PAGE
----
Getting Started On Rally Racing


If you're interested in rally racing, then there are quite a few things that you need to know before getting started. Luckily for you, this guide will break down exactly what rally racing is and how to get started on building a car.

What is rally racing exactly?

You may be somewhat familiar with rally racing already, but it can be helpful to know the purpose and background of the sport before getting further invested.

At it's core, rally racing is simply a specific category of racing which does not use circuits. This means that it all takes place on either public or private roads, and generally consists of either a large loop or a linear path with a distinct beginning and ending. Since it does not rely on a specially constructed racing circuit, rally racing (also known as rallying) is popular among amateurs and independent enthusiasts.

Historically, the first instance of rally racing was about as old as the concept of automobiles, dating back to the turn of the 20th century. These evolved into races from one city to another in Europe, and are fairly similar in concept to an automobile-centric Tour de France.

What is a rally car exactly?

In order to be competitive in the modern rally car scene, your vehicle has to conform to the standards of the FIA, an international association responsible for governing over rally racing. The requirements are fairly restrictive and include such clauses as:

  • No exotic materials (titanium, ceramics, composite) may be added to the base model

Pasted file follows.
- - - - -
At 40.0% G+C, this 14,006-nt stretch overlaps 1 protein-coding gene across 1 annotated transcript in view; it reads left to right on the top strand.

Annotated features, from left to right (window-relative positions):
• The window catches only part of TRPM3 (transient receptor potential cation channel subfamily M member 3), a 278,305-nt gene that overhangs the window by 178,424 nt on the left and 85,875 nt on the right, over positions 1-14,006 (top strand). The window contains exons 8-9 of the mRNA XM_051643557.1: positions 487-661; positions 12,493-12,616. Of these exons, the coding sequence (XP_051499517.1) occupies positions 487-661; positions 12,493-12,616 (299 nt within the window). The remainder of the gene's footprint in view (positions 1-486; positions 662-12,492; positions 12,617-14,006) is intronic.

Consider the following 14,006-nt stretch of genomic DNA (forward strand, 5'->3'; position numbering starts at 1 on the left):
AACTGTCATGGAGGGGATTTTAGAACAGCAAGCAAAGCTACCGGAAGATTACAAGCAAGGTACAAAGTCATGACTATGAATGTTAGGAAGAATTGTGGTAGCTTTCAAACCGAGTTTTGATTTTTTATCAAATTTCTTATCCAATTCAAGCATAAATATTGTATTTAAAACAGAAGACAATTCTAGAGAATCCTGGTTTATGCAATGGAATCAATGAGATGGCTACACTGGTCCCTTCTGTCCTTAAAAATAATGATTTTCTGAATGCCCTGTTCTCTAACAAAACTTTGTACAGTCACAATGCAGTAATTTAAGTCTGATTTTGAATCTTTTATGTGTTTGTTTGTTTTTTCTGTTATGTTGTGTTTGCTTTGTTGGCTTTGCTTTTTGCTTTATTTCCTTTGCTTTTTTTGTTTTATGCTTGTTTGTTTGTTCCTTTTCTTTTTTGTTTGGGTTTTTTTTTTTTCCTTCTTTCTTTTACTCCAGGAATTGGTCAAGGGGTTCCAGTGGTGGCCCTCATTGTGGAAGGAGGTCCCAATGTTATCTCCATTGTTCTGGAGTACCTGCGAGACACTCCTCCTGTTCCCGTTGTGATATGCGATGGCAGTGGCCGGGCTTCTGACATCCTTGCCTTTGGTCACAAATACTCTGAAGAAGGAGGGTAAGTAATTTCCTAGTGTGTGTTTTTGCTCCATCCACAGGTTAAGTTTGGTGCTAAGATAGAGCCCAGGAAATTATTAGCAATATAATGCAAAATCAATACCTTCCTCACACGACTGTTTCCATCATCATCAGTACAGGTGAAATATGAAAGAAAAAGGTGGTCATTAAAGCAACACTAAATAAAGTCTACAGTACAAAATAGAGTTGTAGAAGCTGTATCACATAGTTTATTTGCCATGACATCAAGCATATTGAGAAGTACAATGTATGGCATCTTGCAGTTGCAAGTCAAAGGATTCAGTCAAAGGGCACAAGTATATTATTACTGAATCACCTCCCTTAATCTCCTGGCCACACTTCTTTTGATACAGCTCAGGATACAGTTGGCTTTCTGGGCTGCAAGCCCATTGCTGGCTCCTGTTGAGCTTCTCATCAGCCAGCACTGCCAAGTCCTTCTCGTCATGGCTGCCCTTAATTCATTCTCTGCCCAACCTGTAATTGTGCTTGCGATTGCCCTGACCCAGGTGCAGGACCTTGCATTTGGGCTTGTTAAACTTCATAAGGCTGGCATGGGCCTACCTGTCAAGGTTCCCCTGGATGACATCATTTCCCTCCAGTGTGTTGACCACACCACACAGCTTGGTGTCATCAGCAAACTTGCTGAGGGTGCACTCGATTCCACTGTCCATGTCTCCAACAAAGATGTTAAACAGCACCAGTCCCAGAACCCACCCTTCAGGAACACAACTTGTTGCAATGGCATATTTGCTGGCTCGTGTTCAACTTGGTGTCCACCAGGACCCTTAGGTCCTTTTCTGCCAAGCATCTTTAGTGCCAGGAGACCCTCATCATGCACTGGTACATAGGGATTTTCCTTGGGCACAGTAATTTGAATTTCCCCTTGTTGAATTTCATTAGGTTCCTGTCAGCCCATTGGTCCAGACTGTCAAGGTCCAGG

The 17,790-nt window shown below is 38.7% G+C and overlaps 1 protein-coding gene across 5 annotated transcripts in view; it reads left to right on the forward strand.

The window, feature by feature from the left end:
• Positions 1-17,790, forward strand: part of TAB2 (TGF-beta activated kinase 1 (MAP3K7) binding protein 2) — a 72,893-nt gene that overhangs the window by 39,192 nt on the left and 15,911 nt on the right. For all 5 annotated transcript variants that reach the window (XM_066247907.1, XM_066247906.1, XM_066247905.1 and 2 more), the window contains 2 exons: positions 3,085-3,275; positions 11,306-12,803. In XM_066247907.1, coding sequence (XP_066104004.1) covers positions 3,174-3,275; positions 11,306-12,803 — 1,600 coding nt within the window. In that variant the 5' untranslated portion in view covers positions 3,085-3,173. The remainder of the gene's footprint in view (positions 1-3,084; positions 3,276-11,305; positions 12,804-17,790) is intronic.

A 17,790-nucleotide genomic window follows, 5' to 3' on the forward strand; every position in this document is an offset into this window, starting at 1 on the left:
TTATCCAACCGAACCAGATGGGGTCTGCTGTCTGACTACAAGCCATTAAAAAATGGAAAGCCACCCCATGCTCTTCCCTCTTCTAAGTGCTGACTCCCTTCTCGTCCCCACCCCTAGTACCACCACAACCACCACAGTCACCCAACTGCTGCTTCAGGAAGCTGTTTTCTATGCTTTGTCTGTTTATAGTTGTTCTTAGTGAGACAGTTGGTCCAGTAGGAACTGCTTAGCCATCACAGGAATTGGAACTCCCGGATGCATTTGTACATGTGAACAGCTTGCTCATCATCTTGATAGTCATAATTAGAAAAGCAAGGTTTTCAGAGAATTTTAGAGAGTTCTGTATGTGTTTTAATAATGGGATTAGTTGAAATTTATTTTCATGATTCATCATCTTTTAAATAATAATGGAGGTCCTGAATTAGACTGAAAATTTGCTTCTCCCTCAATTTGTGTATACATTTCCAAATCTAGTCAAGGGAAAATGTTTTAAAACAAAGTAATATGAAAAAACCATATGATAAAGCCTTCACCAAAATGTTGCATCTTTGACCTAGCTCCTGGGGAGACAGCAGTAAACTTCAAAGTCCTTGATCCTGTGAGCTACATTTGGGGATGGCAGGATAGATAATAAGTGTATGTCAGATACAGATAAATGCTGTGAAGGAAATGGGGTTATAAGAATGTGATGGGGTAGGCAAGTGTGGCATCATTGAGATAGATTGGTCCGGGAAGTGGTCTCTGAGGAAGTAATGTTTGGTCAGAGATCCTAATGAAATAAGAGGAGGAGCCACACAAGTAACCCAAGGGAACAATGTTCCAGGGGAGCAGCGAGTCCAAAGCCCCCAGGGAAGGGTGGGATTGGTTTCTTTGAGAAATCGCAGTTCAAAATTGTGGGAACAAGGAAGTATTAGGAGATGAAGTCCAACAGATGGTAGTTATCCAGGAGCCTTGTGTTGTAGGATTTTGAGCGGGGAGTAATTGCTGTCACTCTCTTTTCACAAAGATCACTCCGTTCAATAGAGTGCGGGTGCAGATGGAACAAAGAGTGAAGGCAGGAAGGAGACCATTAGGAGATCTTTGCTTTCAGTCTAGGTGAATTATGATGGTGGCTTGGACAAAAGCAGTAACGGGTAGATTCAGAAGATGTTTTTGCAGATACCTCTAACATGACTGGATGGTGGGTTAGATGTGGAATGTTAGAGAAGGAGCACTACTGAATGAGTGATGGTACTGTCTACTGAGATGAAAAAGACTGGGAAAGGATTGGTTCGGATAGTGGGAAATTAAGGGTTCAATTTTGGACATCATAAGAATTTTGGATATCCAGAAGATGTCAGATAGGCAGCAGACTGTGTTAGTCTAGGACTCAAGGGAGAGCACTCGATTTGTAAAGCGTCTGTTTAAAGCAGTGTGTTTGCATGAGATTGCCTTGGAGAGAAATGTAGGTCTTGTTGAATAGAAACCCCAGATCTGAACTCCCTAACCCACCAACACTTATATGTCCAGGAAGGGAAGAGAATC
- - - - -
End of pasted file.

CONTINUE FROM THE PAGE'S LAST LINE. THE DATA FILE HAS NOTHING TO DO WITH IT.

• Usage of carbon fiber is severely limited
  • Maximum weight of 1200 kilograms (2650 pounds) when empty

However, if you don't necessarily want to compete on a professional level, then your options are much more diverse. To compete as an amateur, you just need to create a car that is suited for the course conditions.

What about the amateur scene?

Be warned that the amateur scene for rally racing is actually in decline due to the increased commercialization of the sport. Many current amateur events are known as "road rallies," which means that they take place on public roads. These events don't have the same oversight as professional, televised events, but they also afford a higher degree of freedom.

You'll need to decide for yourself whether the lower barrier of entry and higher freedom is worth the potential safety risk posed by the amateur rally racing scene. Contact rally car auto services, such as Ralli Candi, to help you get started. 


17 February 2015

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